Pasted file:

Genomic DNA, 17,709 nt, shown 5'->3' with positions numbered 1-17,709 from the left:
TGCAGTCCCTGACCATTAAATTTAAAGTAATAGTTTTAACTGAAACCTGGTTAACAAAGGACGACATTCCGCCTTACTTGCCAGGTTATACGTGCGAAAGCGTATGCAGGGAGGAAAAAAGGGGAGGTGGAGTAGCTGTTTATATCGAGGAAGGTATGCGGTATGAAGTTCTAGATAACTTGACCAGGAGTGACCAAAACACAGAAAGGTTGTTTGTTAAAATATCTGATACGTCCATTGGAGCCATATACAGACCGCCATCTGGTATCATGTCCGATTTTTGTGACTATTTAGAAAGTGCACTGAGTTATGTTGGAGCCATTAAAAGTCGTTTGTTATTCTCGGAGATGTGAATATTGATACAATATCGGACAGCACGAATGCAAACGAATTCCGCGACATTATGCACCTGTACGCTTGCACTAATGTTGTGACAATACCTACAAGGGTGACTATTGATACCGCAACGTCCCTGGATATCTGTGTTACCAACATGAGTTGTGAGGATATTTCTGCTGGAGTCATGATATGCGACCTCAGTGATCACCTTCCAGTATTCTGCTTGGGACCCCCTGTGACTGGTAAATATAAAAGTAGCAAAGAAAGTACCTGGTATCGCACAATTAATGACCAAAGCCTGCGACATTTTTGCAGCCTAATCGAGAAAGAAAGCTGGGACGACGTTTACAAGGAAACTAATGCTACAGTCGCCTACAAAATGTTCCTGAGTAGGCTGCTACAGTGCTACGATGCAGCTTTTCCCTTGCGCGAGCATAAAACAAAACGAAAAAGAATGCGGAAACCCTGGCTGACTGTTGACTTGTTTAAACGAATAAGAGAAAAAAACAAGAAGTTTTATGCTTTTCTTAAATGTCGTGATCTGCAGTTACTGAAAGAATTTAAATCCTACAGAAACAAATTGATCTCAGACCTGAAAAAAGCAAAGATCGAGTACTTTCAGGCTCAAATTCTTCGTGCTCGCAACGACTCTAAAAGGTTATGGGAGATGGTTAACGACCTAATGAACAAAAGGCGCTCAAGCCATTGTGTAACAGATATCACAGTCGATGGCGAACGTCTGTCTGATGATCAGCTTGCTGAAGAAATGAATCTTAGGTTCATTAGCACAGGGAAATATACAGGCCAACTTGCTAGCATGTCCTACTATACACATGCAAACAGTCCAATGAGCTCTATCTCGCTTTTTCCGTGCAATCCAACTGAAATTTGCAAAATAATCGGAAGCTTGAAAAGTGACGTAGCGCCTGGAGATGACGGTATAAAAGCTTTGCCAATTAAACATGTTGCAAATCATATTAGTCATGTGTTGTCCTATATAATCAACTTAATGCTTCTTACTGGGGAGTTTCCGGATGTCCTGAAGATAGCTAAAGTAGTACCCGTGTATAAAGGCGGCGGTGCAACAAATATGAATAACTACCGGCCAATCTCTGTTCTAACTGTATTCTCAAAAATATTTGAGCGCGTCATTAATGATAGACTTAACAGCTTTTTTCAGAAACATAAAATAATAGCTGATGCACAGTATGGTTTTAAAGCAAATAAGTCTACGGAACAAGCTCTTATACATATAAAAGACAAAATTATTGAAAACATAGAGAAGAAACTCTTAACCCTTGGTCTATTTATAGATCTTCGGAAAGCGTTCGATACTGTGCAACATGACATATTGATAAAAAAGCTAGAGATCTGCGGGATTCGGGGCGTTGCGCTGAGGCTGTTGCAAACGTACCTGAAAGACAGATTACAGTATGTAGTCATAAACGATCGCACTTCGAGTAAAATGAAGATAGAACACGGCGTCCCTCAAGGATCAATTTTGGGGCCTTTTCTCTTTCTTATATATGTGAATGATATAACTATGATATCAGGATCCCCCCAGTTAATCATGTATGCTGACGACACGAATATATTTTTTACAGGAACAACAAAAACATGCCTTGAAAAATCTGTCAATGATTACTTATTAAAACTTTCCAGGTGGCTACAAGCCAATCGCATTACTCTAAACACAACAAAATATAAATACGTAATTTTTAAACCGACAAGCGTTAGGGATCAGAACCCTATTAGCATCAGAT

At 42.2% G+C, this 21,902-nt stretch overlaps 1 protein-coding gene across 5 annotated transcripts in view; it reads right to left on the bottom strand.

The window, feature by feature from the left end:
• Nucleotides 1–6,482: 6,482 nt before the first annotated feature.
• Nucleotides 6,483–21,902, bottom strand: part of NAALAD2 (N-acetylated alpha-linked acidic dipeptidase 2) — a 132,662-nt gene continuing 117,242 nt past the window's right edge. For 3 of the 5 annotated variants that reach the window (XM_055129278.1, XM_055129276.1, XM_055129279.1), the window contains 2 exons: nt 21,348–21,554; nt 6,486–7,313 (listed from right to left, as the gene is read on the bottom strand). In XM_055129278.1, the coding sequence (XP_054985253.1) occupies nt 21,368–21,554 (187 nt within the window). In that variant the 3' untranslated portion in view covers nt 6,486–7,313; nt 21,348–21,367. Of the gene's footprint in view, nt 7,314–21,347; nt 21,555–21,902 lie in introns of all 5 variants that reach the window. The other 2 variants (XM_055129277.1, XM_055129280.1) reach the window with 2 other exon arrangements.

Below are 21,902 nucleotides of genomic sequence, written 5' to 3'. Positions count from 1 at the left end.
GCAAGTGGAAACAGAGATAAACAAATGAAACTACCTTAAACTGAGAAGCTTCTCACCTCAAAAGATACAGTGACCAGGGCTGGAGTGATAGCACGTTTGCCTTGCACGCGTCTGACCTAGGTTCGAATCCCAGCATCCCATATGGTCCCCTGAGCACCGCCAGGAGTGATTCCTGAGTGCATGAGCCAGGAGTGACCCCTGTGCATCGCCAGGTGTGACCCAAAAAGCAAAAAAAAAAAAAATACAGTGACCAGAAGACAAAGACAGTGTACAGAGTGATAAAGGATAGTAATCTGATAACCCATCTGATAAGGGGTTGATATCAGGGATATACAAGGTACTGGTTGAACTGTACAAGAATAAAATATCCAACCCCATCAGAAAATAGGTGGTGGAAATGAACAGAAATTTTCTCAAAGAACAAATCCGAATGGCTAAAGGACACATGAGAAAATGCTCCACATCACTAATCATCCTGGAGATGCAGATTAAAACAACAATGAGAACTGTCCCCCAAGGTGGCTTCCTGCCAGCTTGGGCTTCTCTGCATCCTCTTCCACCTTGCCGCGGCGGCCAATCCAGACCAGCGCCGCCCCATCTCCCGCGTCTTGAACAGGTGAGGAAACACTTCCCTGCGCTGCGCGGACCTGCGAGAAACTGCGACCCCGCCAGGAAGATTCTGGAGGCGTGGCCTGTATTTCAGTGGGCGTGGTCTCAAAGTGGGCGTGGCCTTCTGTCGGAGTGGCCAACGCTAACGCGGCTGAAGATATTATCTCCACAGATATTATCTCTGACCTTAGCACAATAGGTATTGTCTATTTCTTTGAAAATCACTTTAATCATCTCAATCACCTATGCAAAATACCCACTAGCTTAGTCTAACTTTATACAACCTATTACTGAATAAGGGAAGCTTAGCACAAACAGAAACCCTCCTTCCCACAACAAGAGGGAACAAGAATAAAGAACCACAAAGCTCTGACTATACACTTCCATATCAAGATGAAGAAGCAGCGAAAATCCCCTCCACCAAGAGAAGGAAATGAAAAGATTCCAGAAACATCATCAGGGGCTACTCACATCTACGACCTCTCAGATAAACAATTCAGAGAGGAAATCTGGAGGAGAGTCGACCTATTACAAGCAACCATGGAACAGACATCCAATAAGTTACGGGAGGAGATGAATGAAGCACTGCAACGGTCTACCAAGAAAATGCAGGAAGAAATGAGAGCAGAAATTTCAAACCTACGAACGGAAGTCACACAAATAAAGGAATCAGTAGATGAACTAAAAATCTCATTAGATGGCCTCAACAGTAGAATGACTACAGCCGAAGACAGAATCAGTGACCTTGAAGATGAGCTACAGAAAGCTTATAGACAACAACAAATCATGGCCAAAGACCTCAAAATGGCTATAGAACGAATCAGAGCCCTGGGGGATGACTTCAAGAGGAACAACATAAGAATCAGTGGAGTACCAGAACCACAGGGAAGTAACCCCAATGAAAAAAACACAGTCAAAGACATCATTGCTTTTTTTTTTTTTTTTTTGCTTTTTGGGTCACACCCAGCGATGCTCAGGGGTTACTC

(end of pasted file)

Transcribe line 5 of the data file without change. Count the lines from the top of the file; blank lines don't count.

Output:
• Nucleotides 1–6,482: 6,482 nt before the first annotated feature.